Book Review of The Only Witness by Pamela Beason
Photo Courtesy of Pixabayxabay


                                                                                                                               

The Kidnapping                 


Seventeen-year-old single unwed mother Brittany Morgan stops at a convenience store because because she's out of diapers. Her two-month old baby, Ivy Rose, is asleep in her car seat. She doesn't want to wake Ivy, so she carefully locks her car after opening the windows just far enough for the air to flow, but not far enough to reach in. She whispers through the passenger window to Ivy, 'Mama will be right back, Ivy Rose.'

Brittany  notices a tall gray van parked next to her on the right, the kind with mirrored windows that prevent people from looking in. The words "Talking Hands Ranch" were painted on the side. Then she went into the store and bought a few groceries. When she got back to the car, the doors were still locked, but the baby was gone. So was the gray van, but Brittany didn't remember the van at that moment because she was still in shock. She thought some boys standing around smoking might have taken the baby as a joke but they denied it and hadn't seen anyone else with a baby. A woman called  911. Soon Detective Finn was on the scene with  his crew gathering evidence. Brittany was frantic.

Inside the Van


Grace, a research professor at he University of Washington, returned to her van and to Neema, one of the gorillas in her project to whom she was teaching sign language. Unbeknownst to Grace, Neema had seen the kidnapping of the baby. She had signed to herself what was happening as it happened.

When Grace had returned, Neema signs "baby" to her, and then "car." Grace has no idea what Neema is talking about. In intervals Neema signs "Snake make baby cry." Grace thought Neema was calling her a snake, a word Neema hated. Neema continued to sign: "Baby cry, bad blue snake". But then Neema remembered she wanted a banana and the conversation took a different turn.

Later, Grace found out about the abduction, but still did not make the connection. It took her days and repeated signs from Neema before she made an anonymous call to the police. She remembered she had been at the Food Mart about that time.

The Investigation


Before Grace finally called Finn was not getting far in the investigation.  He'd learned that Brittany had been in a program for unwed mothers at her high school, the Sister Mothers Trust program. They had a support website for the girls in the class called YoMama where the girls could communicate. Brittany's computer had been taken in to custody, since she was the first one the police suspected, along with the baby's father Charlie, who was the son of the County Executive. The police certainly did not want to get Travis Wakefield's name into the news over this.

So far, the police had not learned much that helped. It was only after Grace called with the anonymous tip that Finn began to make progress. Brittany, had, meanwhile, remembered seeing the van and  described it to the police. By tracing Grace's call from a pay phone and tracking down the van, he was finally able to find  Grace's compound and discover that his only witness was Neema. In the phone call Grace had only said her ward told her that a man with a snake bracelet took the baby to a green car. Grace had said her ward was twelve and had the mentality of a five-year-old. Finn still thought Grace was passing on the words of a mentally retarded child witness. Finn had been  crushed when Grace said he could not contact Neema and then hung up.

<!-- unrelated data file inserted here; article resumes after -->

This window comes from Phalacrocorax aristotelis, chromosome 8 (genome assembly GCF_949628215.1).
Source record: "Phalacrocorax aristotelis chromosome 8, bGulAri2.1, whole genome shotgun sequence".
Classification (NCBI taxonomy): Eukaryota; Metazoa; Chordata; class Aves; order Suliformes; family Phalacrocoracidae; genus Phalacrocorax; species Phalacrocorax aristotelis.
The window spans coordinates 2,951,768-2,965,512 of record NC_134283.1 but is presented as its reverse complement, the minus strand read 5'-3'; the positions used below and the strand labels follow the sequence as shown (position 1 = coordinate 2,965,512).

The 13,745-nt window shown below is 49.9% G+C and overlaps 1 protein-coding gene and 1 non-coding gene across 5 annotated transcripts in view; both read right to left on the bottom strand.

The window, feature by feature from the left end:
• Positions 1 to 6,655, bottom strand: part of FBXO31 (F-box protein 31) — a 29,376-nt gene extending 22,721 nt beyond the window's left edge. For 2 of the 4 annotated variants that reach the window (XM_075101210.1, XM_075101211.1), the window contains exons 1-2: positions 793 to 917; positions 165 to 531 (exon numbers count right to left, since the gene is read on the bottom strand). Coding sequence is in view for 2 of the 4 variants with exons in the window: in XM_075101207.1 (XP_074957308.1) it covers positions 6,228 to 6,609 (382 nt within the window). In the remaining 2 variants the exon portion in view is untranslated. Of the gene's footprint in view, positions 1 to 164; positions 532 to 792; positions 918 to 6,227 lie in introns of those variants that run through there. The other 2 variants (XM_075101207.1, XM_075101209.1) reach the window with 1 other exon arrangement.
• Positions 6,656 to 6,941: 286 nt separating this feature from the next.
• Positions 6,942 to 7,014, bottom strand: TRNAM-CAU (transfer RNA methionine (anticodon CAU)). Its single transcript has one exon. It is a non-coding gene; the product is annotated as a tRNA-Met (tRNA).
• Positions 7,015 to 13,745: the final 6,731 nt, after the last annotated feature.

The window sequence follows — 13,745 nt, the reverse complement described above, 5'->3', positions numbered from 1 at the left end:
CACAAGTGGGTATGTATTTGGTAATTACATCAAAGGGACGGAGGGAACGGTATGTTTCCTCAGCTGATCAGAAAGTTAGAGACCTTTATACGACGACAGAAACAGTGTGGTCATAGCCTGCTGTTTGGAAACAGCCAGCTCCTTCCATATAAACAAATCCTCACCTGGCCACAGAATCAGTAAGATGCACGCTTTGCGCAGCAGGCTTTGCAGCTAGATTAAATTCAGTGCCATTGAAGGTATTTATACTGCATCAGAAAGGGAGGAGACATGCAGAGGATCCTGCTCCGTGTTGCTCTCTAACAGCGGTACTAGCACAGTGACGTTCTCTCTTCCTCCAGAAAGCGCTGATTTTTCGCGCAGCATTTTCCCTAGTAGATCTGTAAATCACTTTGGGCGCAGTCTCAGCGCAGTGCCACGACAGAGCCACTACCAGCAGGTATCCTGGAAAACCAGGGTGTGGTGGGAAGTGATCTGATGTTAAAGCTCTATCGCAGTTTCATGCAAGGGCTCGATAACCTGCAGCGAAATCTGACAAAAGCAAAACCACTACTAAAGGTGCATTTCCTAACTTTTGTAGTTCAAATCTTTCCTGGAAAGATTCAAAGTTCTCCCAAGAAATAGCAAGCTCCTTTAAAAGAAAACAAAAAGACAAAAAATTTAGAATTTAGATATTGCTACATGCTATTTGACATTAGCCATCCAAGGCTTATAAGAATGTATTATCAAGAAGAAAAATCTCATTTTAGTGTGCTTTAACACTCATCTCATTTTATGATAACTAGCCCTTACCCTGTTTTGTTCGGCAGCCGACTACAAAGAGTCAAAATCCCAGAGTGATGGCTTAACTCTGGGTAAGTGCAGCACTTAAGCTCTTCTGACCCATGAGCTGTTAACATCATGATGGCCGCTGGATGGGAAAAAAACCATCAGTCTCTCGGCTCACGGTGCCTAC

Finn Meets Neema


Finn finally tracks down Grace's location just after she has received a letter from the University of Washington that the project is closing and the gorillas will be sold at auction. When Finn unexpectedly appears, Grace is crying. He still has no idea Neema is a gorilla. When Grace finally allows him to meet her, he still believes he is meeting a child. He has even brought a flower to try to win her over. When he first lays eyes on Neema,  you can just imagine what went through his mind.

You'll have to read the book to see that rather humorous scene. It is the first of many interviews Grace tapes. Neema's testimony,  though not presented formally in court, does help solve the case and the cases of two other missing children of mothers who were in the Sister Mothers Trust classes. I'm not going to spoil the book for you by telling you any more. I'm anxious to read the sequel. The best deal is the Kindle box set for the two books.

I would recommend this book to those interested in inter-species communication, gorillas, and police procedural mysteries. One thing I appreciated about this book in addition to the story itself was that no one got killed -- no gory scenes. The emphasis was on the police work and the human-gorilla interaction.

Book Review of The Only Witness by Pamela Beason
Gorilla Photo Courtesy of Pixabay


 Could this Really Happen?


It is plausible.  I think the author may have been influenced by the work of Dr. Francine Penny Patterson at the Gorilla Foundation. She is best known as the mentor of the famous Koko the gorilla, to whom she has been teaching American Sign Language, as part of her gorilla research. The project began in 1972 at the San Francisco Zoo. Since then it has progressed and moved to larger spaces, and finally to a large compound in Hawaii, but it appears the foundation is losing its lease and will have to raise enough money to buy the land if they are to stay there.  Koko will turn  45 on July 4, 2016.

Here is some insight into the relationship between Koko and Dr. Patterson. One can easily see how Pamela Beason might see Dr. Patterson and Koko as models for Grace and Neema in The Only Witness.

In this video, you will meet Koko.

   
In this video you  will watch a conversation between Koko and Dr. Patterson.



What do you think? Would you consider a signing gorilla like Neema a capable of being a credible witness?

For more information about  Koko, try one of these. You will see more options when you click through, both in books and DVD's. Koko A Talking Gorilla is a DVD.